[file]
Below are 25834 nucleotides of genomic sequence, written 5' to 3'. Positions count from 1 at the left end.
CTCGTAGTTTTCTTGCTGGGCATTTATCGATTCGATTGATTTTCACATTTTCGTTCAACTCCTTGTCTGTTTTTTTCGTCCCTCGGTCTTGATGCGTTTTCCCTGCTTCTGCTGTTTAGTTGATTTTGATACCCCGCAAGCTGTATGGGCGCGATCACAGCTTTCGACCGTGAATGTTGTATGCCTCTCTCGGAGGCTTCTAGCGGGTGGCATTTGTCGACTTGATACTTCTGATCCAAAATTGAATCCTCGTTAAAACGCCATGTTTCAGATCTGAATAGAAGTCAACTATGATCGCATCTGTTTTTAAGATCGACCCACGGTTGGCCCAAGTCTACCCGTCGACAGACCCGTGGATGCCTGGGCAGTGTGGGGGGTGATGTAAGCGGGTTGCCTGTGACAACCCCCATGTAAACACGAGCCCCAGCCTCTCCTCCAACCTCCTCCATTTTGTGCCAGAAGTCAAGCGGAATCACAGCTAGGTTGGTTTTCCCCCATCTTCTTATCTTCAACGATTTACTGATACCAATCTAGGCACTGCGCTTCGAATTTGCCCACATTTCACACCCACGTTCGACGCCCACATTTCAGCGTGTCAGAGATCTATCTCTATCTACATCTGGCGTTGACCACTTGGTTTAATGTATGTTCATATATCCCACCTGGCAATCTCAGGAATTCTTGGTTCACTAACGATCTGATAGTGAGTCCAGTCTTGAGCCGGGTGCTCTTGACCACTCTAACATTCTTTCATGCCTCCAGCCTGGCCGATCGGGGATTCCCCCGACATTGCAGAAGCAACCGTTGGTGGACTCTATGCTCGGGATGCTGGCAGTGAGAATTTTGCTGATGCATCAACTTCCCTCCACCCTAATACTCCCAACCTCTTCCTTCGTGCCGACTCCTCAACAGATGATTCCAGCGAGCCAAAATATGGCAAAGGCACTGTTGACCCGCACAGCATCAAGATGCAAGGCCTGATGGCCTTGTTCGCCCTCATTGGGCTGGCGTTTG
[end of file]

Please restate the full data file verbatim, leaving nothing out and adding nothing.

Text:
Below are 25834 nucleotides of genomic sequence, written 5' to 3'. Positions count from 1 at the left end.
CTCGTAGTTTTCTTGCTGGGCATTTATCGATTCGATTGATTTTCACATTTTCGTTCAACTCCTTGTCTGTTTTTTTCGTCCCTCGGTCTTGATGCGTTTTCCCTGCTTCTGCTGTTTAGTTGATTTTGATACCCCGCAAGCTGTATGGGCGCGATCACAGCTTTCGACCGTGAATGTTGTATGCCTCTCTCGGAGGCTTCTAGCGGGTGGCATTTGTCGACTTGATACTTCTGATCCAAAATTGAATCCTCGTTAAAACGCCATGTTTCAGATCTGAATAGAAGTCAACTATGATCGCATCTGTTTTTAAGATCGACCCACGGTTGGCCCAAGTCTACCCGTCGACAGACCCGTGGATGCCTGGGCAGTGTGGGGGGTGATGTAAGCGGGTTGCCTGTGACAACCCCCATGTAAACACGAGCCCCAGCCTCTCCTCCAACCTCCTCCATTTTGTGCCAGAAGTCAAGCGGAATCACAGCTAGGTTGGTTTTCCCCCATCTTCTTATCTTCAACGATTTACTGATACCAATCTAGGCACTGCGCTTCGAATTTGCCCACATTTCACACCCACGTTCGACGCCCACATTTCAGCGTGTCAGAGATCTATCTCTATCTACATCTGGCGTTGACCACTTGGTTTAATGTATGTTCATATATCCCACCTGGCAATCTCAGGAATTCTTGGTTCACTAACGATCTGATAGTGAGTCCAGTCTTGAGCCGGGTGCTCTTGACCACTCTAACATTCTTTCATGCCTCCAGCCTGGCCGATCGGGGATTCCCCCGACATTGCAGAAGCAACCGTTGGTGGACTCTATGCTCGGGATGCTGGCAGTGAGAATTTTGCTGATGCATCAACTTCCCTCCACCCTAATACTCCCAACCTCTTCCTTCGTGCCGACTCCTCAACAGATGATTCCAGCGAGCCAAAATATGGCAAAGGCACTGTTGACCCGCACAGCATCAAGATGCAAGGCCTGATGGCCTTGTTCGCCCTCATTGGGCTGGCGTTTG